1. Limited time only! Sign up for a free 30min personal tutor trial with Chegg Tutors
    Dismiss Notice
Dismiss Notice
Join Physics Forums Today!
The friendliest, high quality science and math community on the planet! Everyone who loves science is here!

Homework Help: Weird ODE containing cos.

  1. Nov 11, 2008 #1
    1. The problem statement, all variables and given/known data

    I can not determine the solution to the diff. eq.

    2. Relevant equations

    [tex]\ddot{x}+k \cos{x}=0[/tex].

    The constant k is postive.

    3. The attempt at a solution

    I tried solving it with the methods I know and it all ended up in a big mess. I am just not used to the second term, \cos. Doe's anyone know what to do? :confused:
  2. jcsd
  3. Nov 11, 2008 #2


    User Avatar
    Staff Emeritus
    Science Advisor
    Gold Member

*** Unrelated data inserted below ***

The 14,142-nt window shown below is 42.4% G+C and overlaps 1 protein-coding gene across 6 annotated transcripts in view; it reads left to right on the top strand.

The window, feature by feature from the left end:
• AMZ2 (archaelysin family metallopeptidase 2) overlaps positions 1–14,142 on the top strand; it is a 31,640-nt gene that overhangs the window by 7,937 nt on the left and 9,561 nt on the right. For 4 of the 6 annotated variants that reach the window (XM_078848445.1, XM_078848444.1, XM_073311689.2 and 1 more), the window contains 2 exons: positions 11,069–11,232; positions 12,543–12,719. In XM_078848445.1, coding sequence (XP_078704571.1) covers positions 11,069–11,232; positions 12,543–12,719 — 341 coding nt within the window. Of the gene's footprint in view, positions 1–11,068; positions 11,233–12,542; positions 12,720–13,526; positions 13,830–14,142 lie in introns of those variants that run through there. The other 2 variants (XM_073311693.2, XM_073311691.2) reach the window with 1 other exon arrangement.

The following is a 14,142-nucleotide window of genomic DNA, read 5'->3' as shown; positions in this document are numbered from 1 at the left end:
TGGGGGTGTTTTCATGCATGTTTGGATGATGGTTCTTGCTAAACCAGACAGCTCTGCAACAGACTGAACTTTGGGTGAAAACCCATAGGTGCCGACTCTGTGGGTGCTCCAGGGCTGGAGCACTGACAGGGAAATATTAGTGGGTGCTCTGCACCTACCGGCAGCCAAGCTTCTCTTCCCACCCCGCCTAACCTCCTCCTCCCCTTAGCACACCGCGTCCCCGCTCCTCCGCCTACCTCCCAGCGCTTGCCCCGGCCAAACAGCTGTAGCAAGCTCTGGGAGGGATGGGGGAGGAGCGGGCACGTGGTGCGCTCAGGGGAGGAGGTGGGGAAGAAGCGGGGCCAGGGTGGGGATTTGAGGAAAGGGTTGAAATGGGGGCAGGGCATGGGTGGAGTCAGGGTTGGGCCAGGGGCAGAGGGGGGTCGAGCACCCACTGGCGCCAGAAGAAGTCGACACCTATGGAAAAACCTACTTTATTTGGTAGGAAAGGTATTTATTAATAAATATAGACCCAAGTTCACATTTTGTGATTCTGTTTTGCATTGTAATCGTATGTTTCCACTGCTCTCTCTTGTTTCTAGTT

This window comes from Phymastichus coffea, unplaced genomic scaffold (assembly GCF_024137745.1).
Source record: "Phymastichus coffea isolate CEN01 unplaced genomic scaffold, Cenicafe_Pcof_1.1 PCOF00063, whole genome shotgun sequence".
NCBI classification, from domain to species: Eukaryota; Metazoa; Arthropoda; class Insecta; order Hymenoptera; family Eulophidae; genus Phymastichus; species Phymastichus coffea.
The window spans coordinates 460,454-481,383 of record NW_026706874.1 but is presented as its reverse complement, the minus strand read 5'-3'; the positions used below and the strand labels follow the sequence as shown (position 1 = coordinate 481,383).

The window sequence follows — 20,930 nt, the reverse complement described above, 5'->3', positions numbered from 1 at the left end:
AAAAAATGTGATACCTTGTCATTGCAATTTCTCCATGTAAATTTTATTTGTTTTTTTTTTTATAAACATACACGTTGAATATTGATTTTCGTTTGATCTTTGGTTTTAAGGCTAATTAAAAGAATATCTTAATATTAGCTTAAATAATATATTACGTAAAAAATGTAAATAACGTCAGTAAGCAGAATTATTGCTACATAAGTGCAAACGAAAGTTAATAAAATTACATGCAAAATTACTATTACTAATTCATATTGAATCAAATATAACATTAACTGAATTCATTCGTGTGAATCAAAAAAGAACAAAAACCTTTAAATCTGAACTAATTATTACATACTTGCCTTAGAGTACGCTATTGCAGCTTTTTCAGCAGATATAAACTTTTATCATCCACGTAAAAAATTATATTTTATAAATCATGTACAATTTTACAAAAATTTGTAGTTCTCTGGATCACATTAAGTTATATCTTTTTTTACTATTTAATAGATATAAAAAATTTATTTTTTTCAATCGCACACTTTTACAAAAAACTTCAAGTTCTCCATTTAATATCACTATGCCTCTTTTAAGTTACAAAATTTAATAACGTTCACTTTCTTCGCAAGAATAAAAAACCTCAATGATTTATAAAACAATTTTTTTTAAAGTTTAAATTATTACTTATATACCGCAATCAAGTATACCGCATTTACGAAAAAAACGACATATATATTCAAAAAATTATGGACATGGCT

It's GOT to be something of the form

    [tex]x=arccos(y)[/tex] for some y a function of t, based on an argument of 'this is really fricking hard otherwise'. Try the substitution and see what you get
  4. Nov 11, 2008 #3


    User Avatar
    Science Advisor

    Since the independent variable, which I will call "t", does not appear explicitely in the equation, this is a candidate for "quadrature". Let [itex]y= dx/dt[/itex]. Then [itex]d^2x/dt^2= (dy/dx)(dx/dt)[/itex] by the chain rule. But since [itex]y= dx/dt[/itex], that is [itex]d^2x/dt^2= y dy/dx[/itex] and the equation converts to the first order equation, for y as a function of x, [itex]y dy/dx= -cos(x)[/itex] which is [itex]y dy= -cos(x)dx[/itex]. Integrating, [itex](1/2)y^2= sin(x)+ C[/itex]. Now we have [itex]y^2= -2 sin(x)+ 2C[/itex] or [itex]y= dx/dt= \sqrt{2C- 2sin(x)}[/itex] so [itex]dx= \sqrt{2C- 2sin(x)}dx[/itex].

    I am not sure that is going to be easy to integrate, but that gives the solution.
Share this great discussion with others via Reddit, Google+, Twitter, or Facebook